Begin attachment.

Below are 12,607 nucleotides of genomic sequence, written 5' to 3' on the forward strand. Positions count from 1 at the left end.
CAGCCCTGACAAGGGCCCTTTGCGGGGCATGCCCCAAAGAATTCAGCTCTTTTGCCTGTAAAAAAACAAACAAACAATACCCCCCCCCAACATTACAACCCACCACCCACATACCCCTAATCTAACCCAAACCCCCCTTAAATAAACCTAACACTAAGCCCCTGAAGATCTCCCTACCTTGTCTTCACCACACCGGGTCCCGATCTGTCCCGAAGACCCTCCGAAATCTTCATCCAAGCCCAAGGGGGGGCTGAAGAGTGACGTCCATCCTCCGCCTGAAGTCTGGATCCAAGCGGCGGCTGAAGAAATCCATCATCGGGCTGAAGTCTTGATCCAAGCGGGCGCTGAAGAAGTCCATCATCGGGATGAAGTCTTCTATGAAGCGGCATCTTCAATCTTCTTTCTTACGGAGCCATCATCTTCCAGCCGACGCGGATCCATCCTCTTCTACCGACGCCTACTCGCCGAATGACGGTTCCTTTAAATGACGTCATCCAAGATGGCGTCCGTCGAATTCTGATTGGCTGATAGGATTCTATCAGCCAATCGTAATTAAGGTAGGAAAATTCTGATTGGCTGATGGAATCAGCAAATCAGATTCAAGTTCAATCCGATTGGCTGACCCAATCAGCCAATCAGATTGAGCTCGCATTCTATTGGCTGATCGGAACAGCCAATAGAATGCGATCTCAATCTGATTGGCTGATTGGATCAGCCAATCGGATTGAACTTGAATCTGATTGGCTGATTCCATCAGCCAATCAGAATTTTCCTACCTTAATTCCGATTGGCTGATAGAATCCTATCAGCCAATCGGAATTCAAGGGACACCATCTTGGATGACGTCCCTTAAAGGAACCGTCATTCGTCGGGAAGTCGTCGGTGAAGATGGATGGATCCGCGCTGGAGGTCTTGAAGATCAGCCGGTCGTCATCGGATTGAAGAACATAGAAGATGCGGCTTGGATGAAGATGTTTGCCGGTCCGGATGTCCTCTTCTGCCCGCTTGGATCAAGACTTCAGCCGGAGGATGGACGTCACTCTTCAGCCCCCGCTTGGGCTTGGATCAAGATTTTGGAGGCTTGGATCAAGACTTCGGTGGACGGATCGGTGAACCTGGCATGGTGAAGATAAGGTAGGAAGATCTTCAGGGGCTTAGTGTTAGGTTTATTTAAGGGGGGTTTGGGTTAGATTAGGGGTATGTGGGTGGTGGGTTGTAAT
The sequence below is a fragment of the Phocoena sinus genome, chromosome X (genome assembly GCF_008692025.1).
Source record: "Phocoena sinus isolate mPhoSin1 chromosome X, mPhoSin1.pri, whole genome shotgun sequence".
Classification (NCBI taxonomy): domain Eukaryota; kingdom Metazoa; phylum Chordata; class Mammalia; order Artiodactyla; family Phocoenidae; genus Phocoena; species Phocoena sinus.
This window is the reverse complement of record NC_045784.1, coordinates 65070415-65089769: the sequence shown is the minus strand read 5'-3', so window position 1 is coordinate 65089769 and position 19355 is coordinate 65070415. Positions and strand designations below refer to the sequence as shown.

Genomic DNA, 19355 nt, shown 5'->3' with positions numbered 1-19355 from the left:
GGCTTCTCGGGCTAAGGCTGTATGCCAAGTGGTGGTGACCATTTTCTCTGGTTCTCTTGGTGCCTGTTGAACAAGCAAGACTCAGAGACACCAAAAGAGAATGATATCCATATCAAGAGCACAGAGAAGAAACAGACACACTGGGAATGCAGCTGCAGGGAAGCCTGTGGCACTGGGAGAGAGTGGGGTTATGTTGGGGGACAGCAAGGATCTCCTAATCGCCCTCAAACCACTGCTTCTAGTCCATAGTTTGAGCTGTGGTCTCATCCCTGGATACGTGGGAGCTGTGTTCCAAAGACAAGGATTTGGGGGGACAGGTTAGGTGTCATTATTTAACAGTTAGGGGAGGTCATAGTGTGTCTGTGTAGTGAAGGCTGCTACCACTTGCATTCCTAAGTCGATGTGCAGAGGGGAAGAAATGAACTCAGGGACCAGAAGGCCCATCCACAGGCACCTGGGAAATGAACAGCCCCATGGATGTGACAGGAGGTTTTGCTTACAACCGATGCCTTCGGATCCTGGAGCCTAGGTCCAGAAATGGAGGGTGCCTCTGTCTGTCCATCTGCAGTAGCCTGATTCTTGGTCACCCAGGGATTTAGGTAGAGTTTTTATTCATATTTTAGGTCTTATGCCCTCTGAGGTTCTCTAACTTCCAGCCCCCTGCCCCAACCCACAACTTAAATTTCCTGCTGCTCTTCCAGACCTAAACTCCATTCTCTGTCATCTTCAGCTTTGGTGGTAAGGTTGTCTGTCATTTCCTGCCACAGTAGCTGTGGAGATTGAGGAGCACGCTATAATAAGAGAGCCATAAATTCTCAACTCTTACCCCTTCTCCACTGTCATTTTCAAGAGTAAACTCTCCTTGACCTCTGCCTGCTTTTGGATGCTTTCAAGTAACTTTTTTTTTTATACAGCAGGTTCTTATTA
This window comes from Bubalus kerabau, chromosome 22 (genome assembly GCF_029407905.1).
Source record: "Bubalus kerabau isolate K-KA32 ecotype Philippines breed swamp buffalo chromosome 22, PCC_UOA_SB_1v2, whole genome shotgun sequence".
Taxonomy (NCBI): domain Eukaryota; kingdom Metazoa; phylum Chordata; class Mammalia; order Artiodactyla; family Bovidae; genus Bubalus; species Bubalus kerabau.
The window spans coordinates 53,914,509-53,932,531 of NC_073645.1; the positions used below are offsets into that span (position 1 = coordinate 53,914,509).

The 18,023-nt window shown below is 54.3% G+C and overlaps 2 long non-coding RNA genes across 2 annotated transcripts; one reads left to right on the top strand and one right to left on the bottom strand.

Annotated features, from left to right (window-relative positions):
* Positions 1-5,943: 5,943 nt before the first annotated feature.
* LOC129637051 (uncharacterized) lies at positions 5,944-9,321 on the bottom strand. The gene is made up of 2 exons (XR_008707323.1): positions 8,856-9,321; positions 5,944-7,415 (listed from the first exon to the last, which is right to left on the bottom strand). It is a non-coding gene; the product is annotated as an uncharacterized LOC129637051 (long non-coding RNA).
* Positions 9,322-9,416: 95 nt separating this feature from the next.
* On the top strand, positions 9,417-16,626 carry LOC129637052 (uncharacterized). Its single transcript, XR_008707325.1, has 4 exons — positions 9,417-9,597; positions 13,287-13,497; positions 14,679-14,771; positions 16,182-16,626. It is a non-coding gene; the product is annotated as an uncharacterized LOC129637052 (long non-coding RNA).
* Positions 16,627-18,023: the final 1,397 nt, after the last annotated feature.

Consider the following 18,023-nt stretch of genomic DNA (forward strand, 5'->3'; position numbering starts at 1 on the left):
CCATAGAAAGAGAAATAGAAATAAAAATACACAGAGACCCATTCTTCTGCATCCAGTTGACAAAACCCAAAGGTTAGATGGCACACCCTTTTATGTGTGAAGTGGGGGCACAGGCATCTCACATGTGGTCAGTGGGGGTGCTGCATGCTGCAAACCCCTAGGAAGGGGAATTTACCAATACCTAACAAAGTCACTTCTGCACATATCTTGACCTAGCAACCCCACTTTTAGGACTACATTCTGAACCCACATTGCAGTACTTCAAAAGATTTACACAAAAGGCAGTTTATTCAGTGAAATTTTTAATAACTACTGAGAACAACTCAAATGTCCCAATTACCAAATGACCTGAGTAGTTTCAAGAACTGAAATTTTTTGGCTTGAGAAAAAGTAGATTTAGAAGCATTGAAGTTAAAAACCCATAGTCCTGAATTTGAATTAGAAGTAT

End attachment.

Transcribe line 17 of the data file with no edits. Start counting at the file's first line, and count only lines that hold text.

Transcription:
* Positions 9,322-9,416: 95 nt separating this feature from the next.